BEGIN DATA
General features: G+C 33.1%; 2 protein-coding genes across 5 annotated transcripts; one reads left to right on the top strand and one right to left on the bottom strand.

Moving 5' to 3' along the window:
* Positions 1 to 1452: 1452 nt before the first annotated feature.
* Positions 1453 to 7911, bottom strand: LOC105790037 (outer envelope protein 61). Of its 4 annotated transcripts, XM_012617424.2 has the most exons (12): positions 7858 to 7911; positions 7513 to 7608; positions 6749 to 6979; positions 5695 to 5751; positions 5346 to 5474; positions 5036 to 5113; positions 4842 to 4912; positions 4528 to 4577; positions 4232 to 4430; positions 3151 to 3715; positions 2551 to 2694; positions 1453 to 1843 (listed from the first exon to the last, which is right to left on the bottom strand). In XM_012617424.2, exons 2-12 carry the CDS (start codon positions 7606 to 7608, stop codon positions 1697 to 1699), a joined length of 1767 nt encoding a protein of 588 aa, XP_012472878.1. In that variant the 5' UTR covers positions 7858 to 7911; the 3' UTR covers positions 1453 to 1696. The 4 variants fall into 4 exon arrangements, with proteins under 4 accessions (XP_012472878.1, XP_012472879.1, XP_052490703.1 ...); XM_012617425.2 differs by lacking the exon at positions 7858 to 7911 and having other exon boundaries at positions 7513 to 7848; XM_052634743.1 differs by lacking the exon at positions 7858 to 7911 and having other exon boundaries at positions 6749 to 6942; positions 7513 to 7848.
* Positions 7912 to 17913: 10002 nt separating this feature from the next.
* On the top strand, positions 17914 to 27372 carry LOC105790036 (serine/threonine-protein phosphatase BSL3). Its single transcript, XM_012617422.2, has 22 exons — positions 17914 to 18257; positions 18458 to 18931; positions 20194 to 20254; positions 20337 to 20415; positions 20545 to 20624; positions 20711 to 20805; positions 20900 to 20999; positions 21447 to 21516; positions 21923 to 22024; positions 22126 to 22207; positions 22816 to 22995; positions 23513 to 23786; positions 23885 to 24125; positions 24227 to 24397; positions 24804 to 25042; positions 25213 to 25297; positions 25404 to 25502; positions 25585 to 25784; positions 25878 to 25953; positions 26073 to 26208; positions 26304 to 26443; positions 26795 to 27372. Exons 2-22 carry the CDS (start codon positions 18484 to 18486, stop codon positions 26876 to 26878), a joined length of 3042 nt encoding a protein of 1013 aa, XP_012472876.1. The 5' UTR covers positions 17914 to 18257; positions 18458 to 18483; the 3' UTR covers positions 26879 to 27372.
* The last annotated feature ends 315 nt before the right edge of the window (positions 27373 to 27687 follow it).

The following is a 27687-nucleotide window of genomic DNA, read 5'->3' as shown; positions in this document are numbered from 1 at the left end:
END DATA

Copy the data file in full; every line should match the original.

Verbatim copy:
General features: G+C 33.1%; 2 protein-coding genes across 5 annotated transcripts; one reads left to right on the top strand and one right to left on the bottom strand.

Moving 5' to 3' along the window:
* Positions 1 to 1452: 1452 nt before the first annotated feature.
* Positions 1453 to 7911, bottom strand: LOC105790037 (outer envelope protein 61). Of its 4 annotated transcripts, XM_012617424.2 has the most exons (12): positions 7858 to 7911; positions 7513 to 7608; positions 6749 to 6979; positions 5695 to 5751; positions 5346 to 5474; positions 5036 to 5113; positions 4842 to 4912; positions 4528 to 4577; positions 4232 to 4430; positions 3151 to 3715; positions 2551 to 2694; positions 1453 to 1843 (listed from the first exon to the last, which is right to left on the bottom strand). In XM_012617424.2, exons 2-12 carry the CDS (start codon positions 7606 to 7608, stop codon positions 1697 to 1699), a joined length of 1767 nt encoding a protein of 588 aa, XP_012472878.1. In that variant the 5' UTR covers positions 7858 to 7911; the 3' UTR covers positions 1453 to 1696. The 4 variants fall into 4 exon arrangements, with proteins under 4 accessions (XP_012472878.1, XP_012472879.1, XP_052490703.1 ...); XM_012617425.2 differs by lacking the exon at positions 7858 to 7911 and having other exon boundaries at positions 7513 to 7848; XM_052634743.1 differs by lacking the exon at positions 7858 to 7911 and having other exon boundaries at positions 6749 to 6942; positions 7513 to 7848.
* Positions 7912 to 17913: 10002 nt separating this feature from the next.
* On the top strand, positions 17914 to 27372 carry LOC105790036 (serine/threonine-protein phosphatase BSL3). Its single transcript, XM_012617422.2, has 22 exons — positions 17914 to 18257; positions 18458 to 18931; positions 20194 to 20254; positions 20337 to 20415; positions 20545 to 20624; positions 20711 to 20805; positions 20900 to 20999; positions 21447 to 21516; positions 21923 to 22024; positions 22126 to 22207; positions 22816 to 22995; positions 23513 to 23786; positions 23885 to 24125; positions 24227 to 24397; positions 24804 to 25042; positions 25213 to 25297; positions 25404 to 25502; positions 25585 to 25784; positions 25878 to 25953; positions 26073 to 26208; positions 26304 to 26443; positions 26795 to 27372. Exons 2-22 carry the CDS (start codon positions 18484 to 18486, stop codon positions 26876 to 26878), a joined length of 3042 nt encoding a protein of 1013 aa, XP_012472876.1. The 5' UTR covers positions 17914 to 18257; positions 18458 to 18483; the 3' UTR covers positions 26879 to 27372.
* The last annotated feature ends 315 nt before the right edge of the window (positions 27373 to 27687 follow it).

The following is a 27687-nucleotide window of genomic DNA, read 5'->3' as shown; positions in this document are numbered from 1 at the left end: